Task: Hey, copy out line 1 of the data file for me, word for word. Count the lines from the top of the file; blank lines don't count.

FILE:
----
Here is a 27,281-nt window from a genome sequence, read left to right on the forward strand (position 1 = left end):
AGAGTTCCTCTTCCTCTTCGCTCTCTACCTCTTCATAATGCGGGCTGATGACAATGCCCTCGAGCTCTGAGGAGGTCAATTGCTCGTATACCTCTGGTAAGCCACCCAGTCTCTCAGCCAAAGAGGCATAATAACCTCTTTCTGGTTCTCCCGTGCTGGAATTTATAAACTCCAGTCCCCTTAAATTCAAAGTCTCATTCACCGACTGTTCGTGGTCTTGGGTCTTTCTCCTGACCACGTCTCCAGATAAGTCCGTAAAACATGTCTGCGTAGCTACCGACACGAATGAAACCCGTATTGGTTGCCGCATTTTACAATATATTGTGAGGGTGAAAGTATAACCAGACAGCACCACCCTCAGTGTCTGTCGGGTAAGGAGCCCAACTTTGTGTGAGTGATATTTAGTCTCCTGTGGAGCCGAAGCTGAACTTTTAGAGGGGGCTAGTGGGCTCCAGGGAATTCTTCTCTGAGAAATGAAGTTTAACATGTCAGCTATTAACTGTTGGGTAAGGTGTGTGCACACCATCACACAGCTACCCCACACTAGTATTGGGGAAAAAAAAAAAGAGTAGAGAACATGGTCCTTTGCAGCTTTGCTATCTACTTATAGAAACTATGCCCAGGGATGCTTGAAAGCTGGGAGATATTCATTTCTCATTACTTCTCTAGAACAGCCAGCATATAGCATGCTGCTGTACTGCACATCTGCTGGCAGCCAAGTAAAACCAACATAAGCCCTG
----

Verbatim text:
Here is a 27,281-nt window from a genome sequence, read left to right on the forward strand (position 1 = left end):